My first adventure in Nepal led me to to the top of a mountain in one of the lesser known Rookum district in the Western Terai. With my guide Budrie (we communicated successfully 50% of the time), we began with a 25 hour bus trip and then 2 days of ferocious trekking through stunning rice paddies, mountain scape, and shanty towns to arrive to the capital city of Calalinga in Rookum, a part of Nepal that no Tourist has ever heard of.
My goal was to meet, find, and potentially rescue a family of siblings who had recently been orphaned by the annual diarrhea or cholera epidemic that comes at the outset of every monsoon season (late spring). This year's cases numbered in the thousands, and fatality rates have reached triple digits. When Papa Michael (Director of Papa's House: volunteernepal.com) shared an article in the Himalayan Times about 6 orphans, the oldest-- 13, who was left with the job of taking care of all her siblings after both parents died from cholera, I knew that I had to do something. For those of you who are pretty dumb (just kidding!, I didn't know what it was before I came to Nepal either), cholera is a disease that is pretty much eradicated in the world, except for in developing nations like Nepal. It is a water borne disease that causes a large amount of watery diarrhea. Treatment is relatively cheap and effective, but in rural regions of Nepal, there is little to no education, money, or outreach to help those affected.
Papa's House arranged a last minute trip/rescue operation to try and meet the journalist who would hopefully lead me to the orphans. If it was possible, I would bring them back to Kathmandu so they could the join Papa's House Family.
I prepared for my trip to combat cholera, bugs, by arming myself with a lot of anti bacterial sanitizer, three pairs of surgical gloves, and a laptop computer. Little did I know that none of these things would be necessary for what I encountered. After the 3 day harrowing journey just to meet the journalist, I was shocked to discover that the orphans would require an additional 7-8 day hike to reach, as they lived in a very remote part of the district.
Additionally, the journalist, who was once captured by Maoists, proved to be less than grateful for my efforts. He seemed wary of me and Papa's House and informed me that a financial donation (via him) would be a more effective way to help the orphans. And, to go into a region with such rampant cholera (where even health workers were fleeing) without medicine or money was pointless. It was devastating. The entire time, I was thinking-- This could have all been settled with a quick phone call. But we were in Nepal, a country where rolling black occur daily; why would cell phone service be any better?
However, the journalist did manage to set up a a small meet and greet with a local military official the next morning, who was able to give me some numbers and data regarding the epidemic... as well as some other interesting information:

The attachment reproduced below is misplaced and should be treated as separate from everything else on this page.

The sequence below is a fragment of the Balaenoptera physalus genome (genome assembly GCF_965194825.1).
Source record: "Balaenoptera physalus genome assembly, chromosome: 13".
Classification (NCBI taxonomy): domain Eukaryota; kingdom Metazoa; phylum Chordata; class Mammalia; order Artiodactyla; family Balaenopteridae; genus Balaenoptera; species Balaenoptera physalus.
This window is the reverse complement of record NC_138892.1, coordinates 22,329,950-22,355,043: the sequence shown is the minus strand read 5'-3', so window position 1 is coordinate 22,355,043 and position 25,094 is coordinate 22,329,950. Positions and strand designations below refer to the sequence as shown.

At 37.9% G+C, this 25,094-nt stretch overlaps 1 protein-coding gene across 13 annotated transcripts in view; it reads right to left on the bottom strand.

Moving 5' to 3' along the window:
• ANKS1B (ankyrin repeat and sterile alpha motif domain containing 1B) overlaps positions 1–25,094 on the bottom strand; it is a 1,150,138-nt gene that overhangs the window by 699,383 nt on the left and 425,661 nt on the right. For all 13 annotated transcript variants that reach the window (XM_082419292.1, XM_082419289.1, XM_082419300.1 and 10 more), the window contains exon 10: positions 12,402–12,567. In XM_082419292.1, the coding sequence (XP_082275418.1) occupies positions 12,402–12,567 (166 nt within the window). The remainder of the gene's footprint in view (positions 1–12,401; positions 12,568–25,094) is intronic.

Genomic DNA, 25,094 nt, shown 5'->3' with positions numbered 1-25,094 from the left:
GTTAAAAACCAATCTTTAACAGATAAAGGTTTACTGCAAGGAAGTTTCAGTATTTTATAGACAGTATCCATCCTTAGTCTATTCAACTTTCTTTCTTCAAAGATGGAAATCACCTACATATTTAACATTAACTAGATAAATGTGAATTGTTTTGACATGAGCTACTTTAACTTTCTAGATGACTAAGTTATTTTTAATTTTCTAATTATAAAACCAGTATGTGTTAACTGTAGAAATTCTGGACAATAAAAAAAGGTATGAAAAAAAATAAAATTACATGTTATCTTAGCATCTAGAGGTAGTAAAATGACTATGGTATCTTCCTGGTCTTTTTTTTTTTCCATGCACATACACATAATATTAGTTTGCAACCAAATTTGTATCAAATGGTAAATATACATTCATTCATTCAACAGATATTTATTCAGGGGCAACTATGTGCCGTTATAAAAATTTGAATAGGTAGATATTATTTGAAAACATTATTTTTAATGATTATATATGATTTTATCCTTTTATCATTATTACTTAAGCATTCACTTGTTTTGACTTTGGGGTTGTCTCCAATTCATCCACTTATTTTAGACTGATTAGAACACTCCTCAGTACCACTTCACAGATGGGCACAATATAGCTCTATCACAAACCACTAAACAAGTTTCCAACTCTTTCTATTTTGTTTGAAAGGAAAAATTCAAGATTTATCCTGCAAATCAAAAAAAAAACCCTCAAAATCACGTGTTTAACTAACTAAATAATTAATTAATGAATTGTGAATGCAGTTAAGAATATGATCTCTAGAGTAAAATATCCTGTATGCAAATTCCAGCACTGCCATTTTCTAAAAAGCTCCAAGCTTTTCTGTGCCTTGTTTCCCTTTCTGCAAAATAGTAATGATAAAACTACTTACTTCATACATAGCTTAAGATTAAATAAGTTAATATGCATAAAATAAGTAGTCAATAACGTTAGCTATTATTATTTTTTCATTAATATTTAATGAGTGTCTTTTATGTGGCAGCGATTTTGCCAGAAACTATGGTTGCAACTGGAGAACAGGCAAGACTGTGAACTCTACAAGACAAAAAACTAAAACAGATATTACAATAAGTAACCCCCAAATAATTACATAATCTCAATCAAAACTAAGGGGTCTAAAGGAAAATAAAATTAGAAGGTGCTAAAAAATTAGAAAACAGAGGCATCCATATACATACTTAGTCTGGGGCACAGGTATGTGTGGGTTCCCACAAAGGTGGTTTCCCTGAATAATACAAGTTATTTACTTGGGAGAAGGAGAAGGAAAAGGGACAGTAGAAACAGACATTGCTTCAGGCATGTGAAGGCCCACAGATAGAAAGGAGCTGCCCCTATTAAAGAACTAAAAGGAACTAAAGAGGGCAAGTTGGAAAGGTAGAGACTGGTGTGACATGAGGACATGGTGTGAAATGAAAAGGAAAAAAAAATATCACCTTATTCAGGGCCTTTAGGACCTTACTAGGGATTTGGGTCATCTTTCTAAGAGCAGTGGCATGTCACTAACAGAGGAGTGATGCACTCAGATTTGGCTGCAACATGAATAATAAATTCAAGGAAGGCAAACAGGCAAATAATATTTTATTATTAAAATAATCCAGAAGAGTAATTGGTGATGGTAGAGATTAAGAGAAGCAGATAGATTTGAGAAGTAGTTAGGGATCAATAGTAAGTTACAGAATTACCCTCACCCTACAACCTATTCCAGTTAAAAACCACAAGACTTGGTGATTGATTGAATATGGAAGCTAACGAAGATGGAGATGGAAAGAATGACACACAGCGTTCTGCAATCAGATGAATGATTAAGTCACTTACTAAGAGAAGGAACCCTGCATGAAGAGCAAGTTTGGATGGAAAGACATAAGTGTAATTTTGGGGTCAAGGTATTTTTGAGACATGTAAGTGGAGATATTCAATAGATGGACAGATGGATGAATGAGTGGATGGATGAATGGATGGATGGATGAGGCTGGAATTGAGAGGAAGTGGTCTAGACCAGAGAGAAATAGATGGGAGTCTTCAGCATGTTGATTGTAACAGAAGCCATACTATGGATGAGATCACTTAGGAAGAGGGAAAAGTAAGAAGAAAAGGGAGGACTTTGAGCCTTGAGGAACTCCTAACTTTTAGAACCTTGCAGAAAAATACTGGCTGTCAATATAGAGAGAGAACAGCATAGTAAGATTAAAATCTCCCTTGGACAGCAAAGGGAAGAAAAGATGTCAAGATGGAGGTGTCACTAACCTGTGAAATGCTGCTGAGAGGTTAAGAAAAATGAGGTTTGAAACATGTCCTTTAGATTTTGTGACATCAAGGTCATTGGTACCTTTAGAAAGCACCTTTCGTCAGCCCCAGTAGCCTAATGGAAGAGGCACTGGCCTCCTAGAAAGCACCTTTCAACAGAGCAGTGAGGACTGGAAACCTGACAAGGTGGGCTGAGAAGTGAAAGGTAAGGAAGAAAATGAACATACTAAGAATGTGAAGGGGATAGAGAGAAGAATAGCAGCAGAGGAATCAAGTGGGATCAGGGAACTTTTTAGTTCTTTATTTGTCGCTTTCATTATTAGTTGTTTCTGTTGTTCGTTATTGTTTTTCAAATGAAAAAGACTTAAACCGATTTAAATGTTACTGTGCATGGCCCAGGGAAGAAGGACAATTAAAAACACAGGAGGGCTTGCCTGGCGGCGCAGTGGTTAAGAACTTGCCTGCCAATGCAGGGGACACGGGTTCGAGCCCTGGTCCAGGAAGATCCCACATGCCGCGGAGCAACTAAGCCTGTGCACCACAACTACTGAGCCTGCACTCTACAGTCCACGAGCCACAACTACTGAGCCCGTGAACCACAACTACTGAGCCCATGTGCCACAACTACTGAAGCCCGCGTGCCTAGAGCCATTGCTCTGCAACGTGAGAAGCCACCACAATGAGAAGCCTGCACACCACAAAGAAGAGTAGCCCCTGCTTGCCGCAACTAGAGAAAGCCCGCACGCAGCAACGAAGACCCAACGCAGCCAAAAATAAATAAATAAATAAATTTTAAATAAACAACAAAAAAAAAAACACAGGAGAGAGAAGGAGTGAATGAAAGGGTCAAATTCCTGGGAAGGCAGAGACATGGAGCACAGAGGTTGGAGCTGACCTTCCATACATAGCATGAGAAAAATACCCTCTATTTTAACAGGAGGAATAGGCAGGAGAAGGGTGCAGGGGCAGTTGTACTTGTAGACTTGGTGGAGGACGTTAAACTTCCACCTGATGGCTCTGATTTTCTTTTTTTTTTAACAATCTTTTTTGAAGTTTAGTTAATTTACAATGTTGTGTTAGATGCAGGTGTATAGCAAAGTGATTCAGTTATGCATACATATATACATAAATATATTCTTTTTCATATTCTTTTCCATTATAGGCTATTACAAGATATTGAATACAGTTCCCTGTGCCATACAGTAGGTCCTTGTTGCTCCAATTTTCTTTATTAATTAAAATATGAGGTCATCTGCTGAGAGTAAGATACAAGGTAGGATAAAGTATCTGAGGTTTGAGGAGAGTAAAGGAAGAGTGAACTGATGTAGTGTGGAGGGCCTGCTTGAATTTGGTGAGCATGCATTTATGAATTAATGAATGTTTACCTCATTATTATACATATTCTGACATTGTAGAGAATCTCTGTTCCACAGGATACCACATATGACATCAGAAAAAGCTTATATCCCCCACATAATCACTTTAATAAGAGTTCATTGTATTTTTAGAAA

The official had also read the same Himalayan Times article and was shocked by the story of the orphans. While he was appreciative of my efforts, having come all the way from America to rescue these kids, he too, was moved by the story and said he sent military helicopters to undergo a search and rescue for the family a week prior. However, he found nothing. Yup. NOTHING. He questioned whether
or not the orphans even existed, and implied that journalists sometimes make up stories like this one to gain sympathy or make the government look bad.
Meanwhile, my journalist is sitting right next to me (the one who met the children and wrote the story about the children) and Budrie (my translator) is sitting on the other side, probably absorbing 50% of the conversation.
I looked at my cup of tea an wondered if I had lost my mind. Later on, I asked Budrie what could have possibly happened. The two were completely negating each others' stories... Budrie looked at me quizzically and offered, Maybe the kids disappeared? Thanks, Budrie. That's helpful.
So that was my final explanation. A mysterious disappearance, an potentially unethical journalist, a shady government official, and me at the top of a mountain, wondering just how this story was going to end.
It turns out, that was my ending. After being asked for official documents that I didn't have, I was expected to leave politely, and head back down the mountain, empty handed without kids and answers.
As painful as it was to feel a sense of failure and confusion, it was eye opening and remarkable to learn and experience what communication is like in Nepal. With limited email, phones, cell phones, and mail, people make must make pain staking efforts to get information, which oftentimes, is still marred with inaccuracies.
What I learned from my adventure is that information is the key to solving these problems. You can rescue orphans, but the true gift is preventing them from becoming orphans in the first place. Health education (especially in rural, lower caste areas) is vital and hopefully the aim of my next visit to Nepal.
In other news, I'm back and happy... and living in New York City. (Kinda like that other salsa from those old Pace Picante Salsa commercials)